March 24th, 2013



A brave and passionate man will kill or be killed.
A brave and calm man will always preserve life.
Of these two which is good and which is harmful?
Some things are not favored by heaven. Who knows why?
Even the sage is unsure of this.

The Tao of heaven does not strive, and yet it overcomes.
It does not speak, and yet is answered.
It does not ask, yet is supplied with all its needs.
It seems to have no aim and yet its purpose is fulfilled.

Heaven's net casts wide.
Though its meshes are course, nothing slips through.
Those who dare to be bold die.
Those who dare to be careful survive.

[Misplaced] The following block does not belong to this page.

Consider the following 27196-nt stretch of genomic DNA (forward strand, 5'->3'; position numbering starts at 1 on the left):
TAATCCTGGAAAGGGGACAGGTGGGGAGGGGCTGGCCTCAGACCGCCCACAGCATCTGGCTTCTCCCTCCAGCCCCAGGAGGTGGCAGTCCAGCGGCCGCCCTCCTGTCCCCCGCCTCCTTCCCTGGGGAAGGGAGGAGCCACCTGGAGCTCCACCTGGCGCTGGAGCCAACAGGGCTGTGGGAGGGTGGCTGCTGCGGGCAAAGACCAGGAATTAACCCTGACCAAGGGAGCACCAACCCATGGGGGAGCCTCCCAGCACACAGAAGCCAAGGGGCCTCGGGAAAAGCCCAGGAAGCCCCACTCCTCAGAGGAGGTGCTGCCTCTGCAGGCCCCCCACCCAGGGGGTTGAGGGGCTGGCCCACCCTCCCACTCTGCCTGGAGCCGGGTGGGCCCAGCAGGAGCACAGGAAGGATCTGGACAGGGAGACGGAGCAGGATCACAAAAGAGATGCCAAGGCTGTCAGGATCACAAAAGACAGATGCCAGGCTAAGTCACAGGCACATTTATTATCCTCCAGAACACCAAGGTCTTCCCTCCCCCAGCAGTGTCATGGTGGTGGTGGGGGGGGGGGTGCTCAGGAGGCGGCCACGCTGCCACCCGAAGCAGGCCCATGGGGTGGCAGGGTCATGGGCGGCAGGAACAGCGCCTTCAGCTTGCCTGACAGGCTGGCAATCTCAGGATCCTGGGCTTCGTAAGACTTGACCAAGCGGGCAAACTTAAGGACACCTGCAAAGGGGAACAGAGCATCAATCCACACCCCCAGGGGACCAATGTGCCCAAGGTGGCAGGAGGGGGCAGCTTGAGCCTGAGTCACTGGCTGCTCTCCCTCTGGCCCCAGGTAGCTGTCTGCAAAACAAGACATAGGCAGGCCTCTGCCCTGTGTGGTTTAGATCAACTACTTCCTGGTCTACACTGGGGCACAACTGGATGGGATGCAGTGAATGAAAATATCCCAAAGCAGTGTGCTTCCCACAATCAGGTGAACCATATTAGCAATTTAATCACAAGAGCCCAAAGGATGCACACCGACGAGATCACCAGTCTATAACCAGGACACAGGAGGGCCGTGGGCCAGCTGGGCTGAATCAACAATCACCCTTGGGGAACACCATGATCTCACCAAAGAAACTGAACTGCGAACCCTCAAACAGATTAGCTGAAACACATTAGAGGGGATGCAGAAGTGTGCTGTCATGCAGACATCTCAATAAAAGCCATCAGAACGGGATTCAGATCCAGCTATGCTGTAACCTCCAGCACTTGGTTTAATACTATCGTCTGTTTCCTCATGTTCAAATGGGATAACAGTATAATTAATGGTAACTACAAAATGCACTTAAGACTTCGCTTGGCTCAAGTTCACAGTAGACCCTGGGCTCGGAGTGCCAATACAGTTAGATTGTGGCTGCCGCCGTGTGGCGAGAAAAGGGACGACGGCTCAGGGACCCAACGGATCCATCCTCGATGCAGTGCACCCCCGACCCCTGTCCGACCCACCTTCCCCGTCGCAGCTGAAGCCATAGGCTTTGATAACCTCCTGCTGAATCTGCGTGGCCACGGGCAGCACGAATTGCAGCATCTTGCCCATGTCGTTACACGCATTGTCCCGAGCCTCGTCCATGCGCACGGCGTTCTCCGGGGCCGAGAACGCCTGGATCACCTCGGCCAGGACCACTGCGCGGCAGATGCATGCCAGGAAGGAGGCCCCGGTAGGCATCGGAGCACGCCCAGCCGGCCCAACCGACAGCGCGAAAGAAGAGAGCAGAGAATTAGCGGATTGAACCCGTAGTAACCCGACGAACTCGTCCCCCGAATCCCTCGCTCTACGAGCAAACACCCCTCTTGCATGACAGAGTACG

So--what do you want to do?

Why is life like that, you ask?
I don't know.

This is how Tao works:
It doesn't push itself,
and it always succeeds.
It acts silently, and it always reacts.
It can't be summoned;
it comes whenever it's ready.
It can't be rushed; it's always on time.

"Heaven casts a wide net,
with big holes,"
Lao Tzu used to say,
"but nothing ever gets by it."

The first version is from the Fortune files. The second version is the Beatrice Tao.

Chapter 73

73.1 Boldness in daring means killing;
       boldness in not daring means life.
73.2 These two may help and may harm.
       Who knows the reason for what heaven dislikes?
       That is why even sages find it hard for them.
73.3 The Way of heaven wins well without contest,
       responds well without speech,
       comes of itself uncalled,
       relaxed yet very resourceful.
73.4 The net of heaven is vast;
       the holes are large but don't let slip.

Tao Teh Ching - Cleary Translation